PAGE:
Questionable studies

Laparoscopic adhesiolysis not recommended for chronic abdominal pain


by Harvey McConnell

The increasingly popular laparoscopic adhesiolysis cannot be recommended as treatment for adhesions among patients with chronic abdominal pain. 

This call is made by Dutch clinicians following a multi-centre randomised trial who found, after one year, that there was no statistical difference in pain relief between women who had laparoscopic adhesiolysis or those who had no treatment at all. 

Laparoscopic adhesiolysis, which treats severe abdominal pain by the removal of adhesions–is both controversial and not evidence based adds the report by Dr Dingeman Swank and colleagues from Groene Hart Hospital, the Netherlands. Their original hypothesis was that laparoscopic adhesiolysis leads to substantial pain relief and improvement in quality of life in patients with adhesions and chronic abdominal pain. 

Chronic abdominal pain is a diagnostic and treatment challenge, the clinicians point out, and among many women the cause is not identified. Laparoscopy can exclude other causes of pain among 35 to 56% of patients, leading to the supposition that adhesions are the only explanation. 

Treatment was concealed from patients. Pain was assessed for one year by visual analogue score (VAS) score (scale 0 to 100), pain change score, use of analgesics, and quality of life score. 

After diagnostic laparoscopy to confirm adhesions, patients were randomly allocated laparoscopic adhesiolysis (52) to remove adhesions, or no intervention (48). Both groups reported substantial pain relief and a significantly improved quality of life, but there was no difference between the groups (mean change from baseline of VAS score at 12 months: difference 3 points). 

The clinicians found that in both groups, the maximum pain relief was obtained at three months but had waned at six months. 

Dr Swank and colleagues conclude that diagnostic laparoscopy is a safe procedure and reveals curable disorders in patients with chronic abdominal pain. "However, laparoscopic adhesiolysis is associated with morbidity and provides no more relief of chronic pain than diagnostic laparoscopy alone. Its value lies not in the adhesiolysis but in the diagnostic aspect of the procedure."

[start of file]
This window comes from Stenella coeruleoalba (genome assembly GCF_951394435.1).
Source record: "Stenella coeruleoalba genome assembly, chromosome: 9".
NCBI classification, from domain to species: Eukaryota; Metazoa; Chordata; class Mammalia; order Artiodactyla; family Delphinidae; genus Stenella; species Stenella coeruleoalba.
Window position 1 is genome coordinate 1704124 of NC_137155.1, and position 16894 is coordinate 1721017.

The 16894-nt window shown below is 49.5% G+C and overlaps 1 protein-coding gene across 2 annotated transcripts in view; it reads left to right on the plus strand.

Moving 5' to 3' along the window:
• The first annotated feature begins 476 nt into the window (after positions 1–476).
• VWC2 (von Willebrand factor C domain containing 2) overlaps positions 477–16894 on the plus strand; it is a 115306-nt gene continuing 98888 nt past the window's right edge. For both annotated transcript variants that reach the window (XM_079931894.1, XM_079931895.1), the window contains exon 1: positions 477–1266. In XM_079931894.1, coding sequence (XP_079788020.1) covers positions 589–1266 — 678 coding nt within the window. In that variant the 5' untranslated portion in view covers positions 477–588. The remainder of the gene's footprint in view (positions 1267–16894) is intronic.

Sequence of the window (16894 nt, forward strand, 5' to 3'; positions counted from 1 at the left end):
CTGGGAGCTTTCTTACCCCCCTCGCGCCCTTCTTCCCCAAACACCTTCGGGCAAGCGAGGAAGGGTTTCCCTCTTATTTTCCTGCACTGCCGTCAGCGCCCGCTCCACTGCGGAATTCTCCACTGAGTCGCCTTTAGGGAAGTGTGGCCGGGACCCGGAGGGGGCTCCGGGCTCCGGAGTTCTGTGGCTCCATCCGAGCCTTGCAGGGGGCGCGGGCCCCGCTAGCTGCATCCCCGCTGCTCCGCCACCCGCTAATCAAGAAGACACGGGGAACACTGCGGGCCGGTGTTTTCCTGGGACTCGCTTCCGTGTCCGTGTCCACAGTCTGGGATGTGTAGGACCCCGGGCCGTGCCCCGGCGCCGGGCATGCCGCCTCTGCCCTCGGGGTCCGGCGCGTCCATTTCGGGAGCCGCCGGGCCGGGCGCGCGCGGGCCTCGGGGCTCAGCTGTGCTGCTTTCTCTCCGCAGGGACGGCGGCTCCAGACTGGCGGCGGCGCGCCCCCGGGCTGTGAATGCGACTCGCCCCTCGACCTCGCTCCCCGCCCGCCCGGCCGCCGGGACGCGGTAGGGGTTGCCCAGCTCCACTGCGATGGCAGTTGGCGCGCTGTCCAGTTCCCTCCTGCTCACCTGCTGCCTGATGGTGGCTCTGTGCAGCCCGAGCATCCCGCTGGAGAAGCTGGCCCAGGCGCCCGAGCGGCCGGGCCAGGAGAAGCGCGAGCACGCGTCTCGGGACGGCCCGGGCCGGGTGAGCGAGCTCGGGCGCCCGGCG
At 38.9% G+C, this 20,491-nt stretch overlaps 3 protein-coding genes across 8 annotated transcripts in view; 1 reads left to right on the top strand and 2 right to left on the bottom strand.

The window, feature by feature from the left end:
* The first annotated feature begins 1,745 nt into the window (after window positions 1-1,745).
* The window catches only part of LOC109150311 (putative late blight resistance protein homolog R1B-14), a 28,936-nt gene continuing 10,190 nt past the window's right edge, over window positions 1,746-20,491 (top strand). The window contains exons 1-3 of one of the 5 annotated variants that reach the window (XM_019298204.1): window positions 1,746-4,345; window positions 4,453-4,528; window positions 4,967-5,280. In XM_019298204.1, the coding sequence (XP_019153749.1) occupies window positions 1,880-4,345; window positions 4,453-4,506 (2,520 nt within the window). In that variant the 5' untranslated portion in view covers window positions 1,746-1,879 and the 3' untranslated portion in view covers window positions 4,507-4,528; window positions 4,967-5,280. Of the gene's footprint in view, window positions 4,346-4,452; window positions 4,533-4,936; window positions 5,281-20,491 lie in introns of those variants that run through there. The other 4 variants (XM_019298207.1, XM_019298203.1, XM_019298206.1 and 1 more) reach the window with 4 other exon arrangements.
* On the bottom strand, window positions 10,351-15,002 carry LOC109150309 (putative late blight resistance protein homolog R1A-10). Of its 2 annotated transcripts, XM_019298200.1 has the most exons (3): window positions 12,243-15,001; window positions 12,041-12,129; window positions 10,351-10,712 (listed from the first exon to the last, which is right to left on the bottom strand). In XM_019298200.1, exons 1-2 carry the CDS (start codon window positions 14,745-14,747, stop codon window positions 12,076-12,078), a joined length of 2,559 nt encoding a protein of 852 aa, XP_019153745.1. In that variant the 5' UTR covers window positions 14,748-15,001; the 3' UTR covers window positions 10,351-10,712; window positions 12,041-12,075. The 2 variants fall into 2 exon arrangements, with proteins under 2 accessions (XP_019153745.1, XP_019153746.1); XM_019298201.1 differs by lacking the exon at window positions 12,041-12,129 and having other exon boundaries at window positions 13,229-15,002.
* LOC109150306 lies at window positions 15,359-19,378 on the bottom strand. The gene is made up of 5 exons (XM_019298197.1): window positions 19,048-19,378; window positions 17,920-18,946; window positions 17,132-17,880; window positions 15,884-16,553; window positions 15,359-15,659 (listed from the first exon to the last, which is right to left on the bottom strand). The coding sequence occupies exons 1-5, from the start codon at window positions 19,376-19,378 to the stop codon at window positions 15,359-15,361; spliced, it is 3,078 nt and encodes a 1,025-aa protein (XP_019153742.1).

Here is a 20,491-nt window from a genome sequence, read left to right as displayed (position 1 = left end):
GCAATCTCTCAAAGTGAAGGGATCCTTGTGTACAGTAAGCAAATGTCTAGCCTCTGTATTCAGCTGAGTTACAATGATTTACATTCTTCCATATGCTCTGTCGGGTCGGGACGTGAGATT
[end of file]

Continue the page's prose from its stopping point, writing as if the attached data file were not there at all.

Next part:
Lancet 2003;361:1247-51.

This are Dr. Kruschinski’s comments to the conclusions of this study:

"However, laparoscopic adhesiolysis is associated with morbidity and provides no more relief of chronic pain than diagnostic laparoscopy alone. Its value lies not in the adhesiolysis but in the diagnostic aspect of the procedure." 

The study says only something about the "magic" effect of surgical tools at all. Pain has multiple factors and if you apply one tool like a surgery, therapeutic or diagnostic, it does work, as patients are influenced by the procedure itself and they think the adhesiolysis was effective. If the patients however have evident adhesions, they will get in pain one day, maybe after some more time or they will end up with a bowel obstruction. 

In my opinion this study is unethical as it's for sure that this procedure with or without removal of adhesions causes harm to the patients (unnecessary surgical intervention and morbidity) !!! and says anything… 

Additionally as they are speaking about carbon dioxide laparoscopy without any sufficient adhesion barrier, it might be that most of the patients got their adhesions back and therefore 
both groups had got the same adhesion score as before surgery, one group with adhesions and with adhesiolysis (which might come back after inadequate surgery) and the other group with 
adhesions without adhesiolysis, so maybe the conclusions of this study could be, that the adhesiolysis didn't work at all and thus both groups have similar initial pain relief which will be for sure followed with adhesions complication if the patients have adhesions. 

To obtain results if a successful adhesiolysis provides pain relief, would be extremely important. Fo such a study one would need a well designed study protocoll with an adhesiolysis and a second look laparoscopy to be able to describe if the adhesiolysis was successfull or not. Thus they would be able to conclude if a successful adhesiolysis gives adequate results in pain relief and other symptoms of adhesions like re-surgery for adhesions or bowel obstruction. 

I think for ARD sufferers there should be only one conclusion from this publication: 
" It's better not to have any surgery than a surgery that doesn't work !" 
But of course a surgery with a surgeon who can provide a successful adhesiolysis is always better than to wait in pain till the next bowel obstruction with emergency laparotomy … 

Daniel Kruschinski, MD